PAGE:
Much like some of the more gifted mentalists and psychics on television, SMiShers have perfected the art of “cold reading” in their attempts to socially engineer others, which means that if they guess vague events correctly, they confirm to the target that they might be trustworthy. If they guess incorrectly (perhaps there is no Amy who works in HR – perhaps there were no company events last summer), Jeff will likely (at least briefly) doubt her memory of things or be embarrassed that she doesn’t remember ever meeting friendly, helpful “Dave from ACME.” The truth is that, even though Jeff may not initially have given away any useful information to “Amy”, even her initial “wrong number” response confirmed to “Amy” that the number had a live target on the other end. And that left Jeff open to further and more harmful social engineering techniques.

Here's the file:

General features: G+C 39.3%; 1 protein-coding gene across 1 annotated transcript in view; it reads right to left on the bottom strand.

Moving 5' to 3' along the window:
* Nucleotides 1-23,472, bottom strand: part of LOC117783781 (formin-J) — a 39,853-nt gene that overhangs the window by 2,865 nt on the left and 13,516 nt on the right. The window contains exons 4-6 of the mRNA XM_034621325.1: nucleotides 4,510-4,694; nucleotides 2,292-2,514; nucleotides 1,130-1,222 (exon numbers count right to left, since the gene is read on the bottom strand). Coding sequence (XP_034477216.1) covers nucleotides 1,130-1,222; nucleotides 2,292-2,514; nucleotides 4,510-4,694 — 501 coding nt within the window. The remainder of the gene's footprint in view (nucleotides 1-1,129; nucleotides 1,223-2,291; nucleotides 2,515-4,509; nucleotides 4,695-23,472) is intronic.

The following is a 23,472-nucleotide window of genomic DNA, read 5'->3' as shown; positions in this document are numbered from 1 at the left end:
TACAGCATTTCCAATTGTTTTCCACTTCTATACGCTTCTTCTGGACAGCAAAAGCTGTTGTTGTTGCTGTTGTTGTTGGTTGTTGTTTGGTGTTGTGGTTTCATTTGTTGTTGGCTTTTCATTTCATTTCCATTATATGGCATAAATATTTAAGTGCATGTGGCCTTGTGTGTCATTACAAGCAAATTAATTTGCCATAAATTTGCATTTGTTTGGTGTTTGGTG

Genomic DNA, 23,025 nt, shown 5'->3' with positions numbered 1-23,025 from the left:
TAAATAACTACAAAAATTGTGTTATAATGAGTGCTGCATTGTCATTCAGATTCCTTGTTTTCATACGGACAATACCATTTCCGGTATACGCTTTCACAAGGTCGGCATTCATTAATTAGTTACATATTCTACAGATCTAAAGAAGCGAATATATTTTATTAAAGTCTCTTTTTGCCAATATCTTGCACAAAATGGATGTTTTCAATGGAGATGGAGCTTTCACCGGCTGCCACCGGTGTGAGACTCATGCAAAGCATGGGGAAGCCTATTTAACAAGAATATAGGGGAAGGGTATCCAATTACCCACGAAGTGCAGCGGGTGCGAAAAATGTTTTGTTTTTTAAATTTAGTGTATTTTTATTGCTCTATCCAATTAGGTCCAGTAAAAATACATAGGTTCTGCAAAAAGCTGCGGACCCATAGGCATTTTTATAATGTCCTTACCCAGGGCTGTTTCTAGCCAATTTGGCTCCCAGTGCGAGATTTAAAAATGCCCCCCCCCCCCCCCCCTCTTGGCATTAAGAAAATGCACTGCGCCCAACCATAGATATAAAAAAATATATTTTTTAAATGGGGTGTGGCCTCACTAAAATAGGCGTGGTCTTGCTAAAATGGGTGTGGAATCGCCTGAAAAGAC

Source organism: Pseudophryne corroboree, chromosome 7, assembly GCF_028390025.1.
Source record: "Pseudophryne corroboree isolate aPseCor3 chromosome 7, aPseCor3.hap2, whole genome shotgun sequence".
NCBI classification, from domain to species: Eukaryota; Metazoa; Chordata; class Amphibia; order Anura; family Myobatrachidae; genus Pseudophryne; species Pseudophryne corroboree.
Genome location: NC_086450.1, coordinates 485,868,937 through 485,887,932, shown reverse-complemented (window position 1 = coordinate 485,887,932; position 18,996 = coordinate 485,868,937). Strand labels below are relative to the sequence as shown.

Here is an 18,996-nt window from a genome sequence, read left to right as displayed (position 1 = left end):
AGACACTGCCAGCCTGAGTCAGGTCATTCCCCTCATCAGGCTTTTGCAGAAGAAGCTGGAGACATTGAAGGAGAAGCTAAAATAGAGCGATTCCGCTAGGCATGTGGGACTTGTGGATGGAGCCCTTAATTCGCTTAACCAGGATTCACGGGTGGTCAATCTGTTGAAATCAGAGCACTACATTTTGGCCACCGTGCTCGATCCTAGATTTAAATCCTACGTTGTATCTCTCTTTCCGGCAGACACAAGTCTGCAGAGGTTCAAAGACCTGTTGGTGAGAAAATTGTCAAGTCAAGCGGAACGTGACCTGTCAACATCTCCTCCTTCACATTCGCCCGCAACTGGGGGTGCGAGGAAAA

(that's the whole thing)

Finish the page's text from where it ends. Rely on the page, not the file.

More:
Protecting Your Employees from SMiShing 

So, what can ACME – or you – do for employees? 

  • If possible, enact some sort of clear “no text” policy with your employees. Assure them that your company will never contact them by text in such a way that asks for a direct response back via text. Corporate announcements or other “FYI” texts are probably okay, but if you need further action in communications, make sure employees know, well ahead of time and by corporate policy that they are to do so by emailing a known, pre-existing corporate in-box or by calling a known, pre-existing number. Make sure employees know that they are NEVER to text any corporate information to anyone under any circumstances. 
  • Set up a safe forwarding system for employees to easily forward suspected SMiShing and phishing attempts to a monitored in-box. Then make sure known or persistent SMiShing attempts are publicized to your employees regularly, if for nothing else but to keep their natural” SMiShing-sense” up and monitoring for threats.